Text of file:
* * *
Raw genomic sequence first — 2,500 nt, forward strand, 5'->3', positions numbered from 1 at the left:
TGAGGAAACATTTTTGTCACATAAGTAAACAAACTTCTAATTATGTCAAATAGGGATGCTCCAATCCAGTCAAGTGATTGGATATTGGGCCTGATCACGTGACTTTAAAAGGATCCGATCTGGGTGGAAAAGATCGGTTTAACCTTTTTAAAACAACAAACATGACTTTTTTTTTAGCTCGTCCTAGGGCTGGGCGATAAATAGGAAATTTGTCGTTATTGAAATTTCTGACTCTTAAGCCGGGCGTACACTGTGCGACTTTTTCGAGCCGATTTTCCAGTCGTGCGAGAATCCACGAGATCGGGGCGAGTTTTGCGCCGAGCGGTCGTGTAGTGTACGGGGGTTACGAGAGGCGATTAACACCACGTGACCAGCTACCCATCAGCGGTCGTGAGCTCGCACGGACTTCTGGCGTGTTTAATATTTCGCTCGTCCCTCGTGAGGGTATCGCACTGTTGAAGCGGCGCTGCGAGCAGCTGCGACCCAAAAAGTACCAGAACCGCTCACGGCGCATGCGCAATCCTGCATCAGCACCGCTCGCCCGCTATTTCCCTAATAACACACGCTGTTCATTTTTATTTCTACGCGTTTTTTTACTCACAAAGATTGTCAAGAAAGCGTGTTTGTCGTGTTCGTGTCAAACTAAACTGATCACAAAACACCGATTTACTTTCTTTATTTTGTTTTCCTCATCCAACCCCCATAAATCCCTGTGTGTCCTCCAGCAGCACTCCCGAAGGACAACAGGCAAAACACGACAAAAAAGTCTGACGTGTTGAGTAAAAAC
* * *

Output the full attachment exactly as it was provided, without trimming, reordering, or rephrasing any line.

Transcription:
Raw genomic sequence first — 2,500 nt, forward strand, 5'->3', positions numbered from 1 at the left:
TGAGGAAACATTTTTGTCACATAAGTAAACAAACTTCTAATTATGTCAAATAGGGATGCTCCAATCCAGTCAAGTGATTGGATATTGGGCCTGATCACGTGACTTTAAAAGGATCCGATCTGGGTGGAAAAGATCGGTTTAACCTTTTTAAAACAACAAACATGACTTTTTTTTTAGCTCGTCCTAGGGCTGGGCGATAAATAGGAAATTTGTCGTTATTGAAATTTCTGACTCTTAAGCCGGGCGTACACTGTGCGACTTTTTCGAGCCGATTTTCCAGTCGTGCGAGAATCCACGAGATCGGGGCGAGTTTTGCGCCGAGCGGTCGTGTAGTGTACGGGGGTTACGAGAGGCGATTAACACCACGTGACCAGCTACCCATCAGCGGTCGTGAGCTCGCACGGACTTCTGGCGTGTTTAATATTTCGCTCGTCCCTCGTGAGGGTATCGCACTGTTGAAGCGGCGCTGCGAGCAGCTGCGACCCAAAAAGTACCAGAACCGCTCACGGCGCATGCGCAATCCTGCATCAGCACCGCTCGCCCGCTATTTCCCTAATAACACACGCTGTTCATTTTTATTTCTACGCGTTTTTTTACTCACAAAGATTGTCAAGAAAGCGTGTTTGTCGTGTTCGTGTCAAACTAAACTGATCACAAAACACCGATTTACTTTCTTTATTTTGTTTTCCTCATCCAACCCCCATAAATCCCTGTGTGTCCTCCAGCAGCACTCCCGAAGGACAACAGGCAAAACACGACAAAAAAGTCTGACGTGTTGAGTAAAAAC